WNBA draft moments: Sports leagues should keep drafting from living rooms after the pandemic

Jason Owens
·3-min read

The COVID-19 pandemic has forced drastic lifestyle changes on everyone, most of which we'll happily toss to the wayside when we're on the other side of this thing.

It's also inspired some some changes worth keeping. Like working from home. Some businesses and employees afforded the luxury of working from home these last 12-plus months have discovered that this actually works better for almost everyone involved.

In sports, fans, teams and players will all be better off once stadiums are full again. Nobody, of course, will miss checking lineups and injury reports for COVID-19 scratches. 

Draft night from home is more fun

But on draft night? Sports leagues and networks have learned to do it better. Forced to improvise, networks put cameras in living rooms to capture the life-changing moments when athletes realize their dreams of turning pro. 

And that makes for a better show than watching players stand up from a ballroom table and walk across a stage. It was true during last April's WNBA and NFL drafts. Instead of the cluster so many predicted, the improvised format made for compelling television with glimpses we otherwise wouldn't get into players' lives. 

The official Spalding basketball used for the WNBA Western Conference basketball game between the Los Angeles Sparks and the Charlotte Sting on 21st July 1997 at the Charlotte Coliseum, Charlotte, North Carolina, United States.  (Photo by Craig Jones/Allsport/Getty Images)
The WNBA draft — like other leagues' — is more fun from home. (Craig Jones/Allsport/Getty Images)

Highlights from Thursday's WNBA draft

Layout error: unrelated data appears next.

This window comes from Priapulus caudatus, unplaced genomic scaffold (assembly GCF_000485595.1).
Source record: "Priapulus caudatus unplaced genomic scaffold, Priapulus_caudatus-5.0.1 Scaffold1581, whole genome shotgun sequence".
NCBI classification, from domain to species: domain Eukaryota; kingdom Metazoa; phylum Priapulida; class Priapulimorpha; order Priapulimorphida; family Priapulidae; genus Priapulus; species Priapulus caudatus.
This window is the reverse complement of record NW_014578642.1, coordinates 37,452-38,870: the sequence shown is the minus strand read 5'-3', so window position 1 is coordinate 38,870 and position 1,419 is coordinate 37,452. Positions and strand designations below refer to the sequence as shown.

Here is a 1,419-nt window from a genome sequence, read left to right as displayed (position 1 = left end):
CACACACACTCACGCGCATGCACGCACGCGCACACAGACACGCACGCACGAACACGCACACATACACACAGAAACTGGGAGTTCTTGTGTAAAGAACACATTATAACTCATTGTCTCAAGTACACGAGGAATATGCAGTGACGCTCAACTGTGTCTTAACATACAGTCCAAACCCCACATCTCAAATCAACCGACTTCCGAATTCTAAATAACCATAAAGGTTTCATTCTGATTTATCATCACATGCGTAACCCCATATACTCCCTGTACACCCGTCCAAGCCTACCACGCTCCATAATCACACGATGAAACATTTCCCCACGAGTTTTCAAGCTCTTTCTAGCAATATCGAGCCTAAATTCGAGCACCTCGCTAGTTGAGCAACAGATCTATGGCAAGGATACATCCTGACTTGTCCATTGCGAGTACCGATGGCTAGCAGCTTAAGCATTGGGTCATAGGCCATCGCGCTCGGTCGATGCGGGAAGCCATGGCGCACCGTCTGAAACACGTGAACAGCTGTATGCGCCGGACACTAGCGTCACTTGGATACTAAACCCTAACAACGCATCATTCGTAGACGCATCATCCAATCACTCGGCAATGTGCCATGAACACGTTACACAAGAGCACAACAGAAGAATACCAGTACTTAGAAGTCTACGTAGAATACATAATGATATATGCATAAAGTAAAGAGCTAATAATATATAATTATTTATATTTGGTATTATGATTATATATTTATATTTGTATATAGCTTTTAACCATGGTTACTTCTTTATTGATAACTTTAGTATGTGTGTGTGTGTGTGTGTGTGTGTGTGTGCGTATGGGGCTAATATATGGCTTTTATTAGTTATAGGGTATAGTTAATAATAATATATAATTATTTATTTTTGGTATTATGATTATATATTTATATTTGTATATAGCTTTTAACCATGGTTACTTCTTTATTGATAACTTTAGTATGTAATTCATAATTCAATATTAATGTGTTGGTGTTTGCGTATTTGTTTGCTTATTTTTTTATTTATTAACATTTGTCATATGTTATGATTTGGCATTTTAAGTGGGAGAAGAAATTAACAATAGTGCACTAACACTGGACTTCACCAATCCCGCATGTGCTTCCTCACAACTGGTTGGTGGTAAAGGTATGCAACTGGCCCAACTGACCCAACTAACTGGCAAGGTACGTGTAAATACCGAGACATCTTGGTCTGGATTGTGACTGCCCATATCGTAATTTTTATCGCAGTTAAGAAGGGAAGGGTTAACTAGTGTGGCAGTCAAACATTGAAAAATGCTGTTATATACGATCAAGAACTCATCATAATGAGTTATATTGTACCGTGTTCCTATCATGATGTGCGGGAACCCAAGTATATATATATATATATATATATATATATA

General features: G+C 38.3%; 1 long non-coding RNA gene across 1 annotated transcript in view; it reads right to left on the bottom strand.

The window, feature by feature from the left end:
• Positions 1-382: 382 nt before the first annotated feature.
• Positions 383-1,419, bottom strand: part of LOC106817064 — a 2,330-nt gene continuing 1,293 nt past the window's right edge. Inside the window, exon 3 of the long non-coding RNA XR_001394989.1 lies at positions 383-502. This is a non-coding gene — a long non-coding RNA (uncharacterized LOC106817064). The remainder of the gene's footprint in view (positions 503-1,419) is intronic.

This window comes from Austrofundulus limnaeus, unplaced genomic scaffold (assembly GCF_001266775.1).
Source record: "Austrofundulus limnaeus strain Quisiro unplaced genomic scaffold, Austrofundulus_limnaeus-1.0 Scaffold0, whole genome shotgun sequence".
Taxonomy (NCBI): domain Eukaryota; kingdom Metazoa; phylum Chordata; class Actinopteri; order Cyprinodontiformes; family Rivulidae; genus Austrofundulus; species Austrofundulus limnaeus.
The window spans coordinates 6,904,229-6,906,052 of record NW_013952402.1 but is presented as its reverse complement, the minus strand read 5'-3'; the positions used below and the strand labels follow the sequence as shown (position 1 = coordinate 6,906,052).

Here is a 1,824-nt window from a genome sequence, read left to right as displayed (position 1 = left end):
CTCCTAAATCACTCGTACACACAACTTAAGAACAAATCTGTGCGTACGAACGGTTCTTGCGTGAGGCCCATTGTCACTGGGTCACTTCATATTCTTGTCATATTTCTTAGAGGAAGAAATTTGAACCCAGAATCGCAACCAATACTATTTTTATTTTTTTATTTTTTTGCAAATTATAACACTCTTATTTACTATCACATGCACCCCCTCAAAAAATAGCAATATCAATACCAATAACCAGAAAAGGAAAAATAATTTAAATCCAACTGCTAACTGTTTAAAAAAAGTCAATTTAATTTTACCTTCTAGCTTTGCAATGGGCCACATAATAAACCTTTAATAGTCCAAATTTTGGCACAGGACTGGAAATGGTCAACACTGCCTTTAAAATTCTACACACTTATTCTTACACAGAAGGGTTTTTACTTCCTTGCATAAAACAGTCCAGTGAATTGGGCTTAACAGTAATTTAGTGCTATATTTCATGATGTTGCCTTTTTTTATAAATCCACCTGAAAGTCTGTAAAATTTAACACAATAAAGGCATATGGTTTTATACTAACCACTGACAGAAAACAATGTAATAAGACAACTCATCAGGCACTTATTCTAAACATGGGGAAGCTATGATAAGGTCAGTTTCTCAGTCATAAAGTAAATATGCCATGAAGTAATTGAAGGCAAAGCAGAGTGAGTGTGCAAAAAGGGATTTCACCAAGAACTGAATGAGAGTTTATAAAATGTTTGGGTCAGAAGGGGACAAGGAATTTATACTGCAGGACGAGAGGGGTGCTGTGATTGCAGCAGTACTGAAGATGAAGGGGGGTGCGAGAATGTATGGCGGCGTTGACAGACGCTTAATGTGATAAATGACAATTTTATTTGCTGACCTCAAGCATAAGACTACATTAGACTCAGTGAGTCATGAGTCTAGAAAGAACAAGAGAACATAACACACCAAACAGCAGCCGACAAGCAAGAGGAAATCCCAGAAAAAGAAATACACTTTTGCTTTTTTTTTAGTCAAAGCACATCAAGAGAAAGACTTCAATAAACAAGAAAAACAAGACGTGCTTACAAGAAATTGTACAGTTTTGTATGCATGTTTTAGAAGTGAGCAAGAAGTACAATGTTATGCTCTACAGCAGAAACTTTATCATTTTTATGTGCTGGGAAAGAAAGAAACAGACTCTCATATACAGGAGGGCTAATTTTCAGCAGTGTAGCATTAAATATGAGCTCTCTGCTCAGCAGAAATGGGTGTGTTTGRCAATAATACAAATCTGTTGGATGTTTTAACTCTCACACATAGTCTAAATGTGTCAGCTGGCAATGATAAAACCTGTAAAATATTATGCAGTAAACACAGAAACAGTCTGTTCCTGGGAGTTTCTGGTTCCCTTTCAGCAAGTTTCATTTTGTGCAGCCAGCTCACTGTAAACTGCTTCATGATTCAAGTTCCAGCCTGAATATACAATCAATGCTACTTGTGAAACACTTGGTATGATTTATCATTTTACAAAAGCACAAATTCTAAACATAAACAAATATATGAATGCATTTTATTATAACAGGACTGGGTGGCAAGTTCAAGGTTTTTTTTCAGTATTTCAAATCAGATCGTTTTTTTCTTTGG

It was true again on Thursday as the WNBA conducted its second pandemic draft. Like last year, the traditional in-person format had to be scrapped. And players and their families were happy to celebrate from the comfort of their living rooms — which was a benefit to everyone watching from home. 

Take Atlanta Dream No. 3 pick Aari McDonald, for instance. There's no chance she would have brought this elaborate and charming explanation of how to pronounce her name to a ballroom. That's a made-from-home moment.

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We likely wouldn't have met the fashion and dance stylings of No. 6 pick (New York Liberty) Michaela Onyenwere's grandmother. 

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Nor would we have had the chance to laugh with Rennia Davis (No. 9 pick, Minnesota Lynx) as she reveled in her own highlight reel on a living-room TV while completely ignoring ESPN's Holly Rowe. 

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And speaking of Rowe, there's a good chance we wouldn't have learned about her French skills were it not for the in-home family interview of France's Iliana Rupert (No. 12 pick, Las Vegas Aces).

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Thursday's draft also provided this virtual introduction between Indiana Fever staff and No. 4 pick Kysre Gondrezick.

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What are we missing out on from traditional draft formats? The player-commissioner handshake is the biggest casualty. In the NFL, fans don't have the chance to lustily boo commissioner Roger Goodell in person. The wins easily outweigh the losses.

What will NFL draft look like in 2 weeks?

When the NFL conducts its draft in two weeks, it's planning on a hybrid of the two formats with some prospects showing up in person on a Cleveland stage. Others will make their professional debuts in front of cameras placed in their homes. 

Here's guessing the made-from-home moments make for the best television. 

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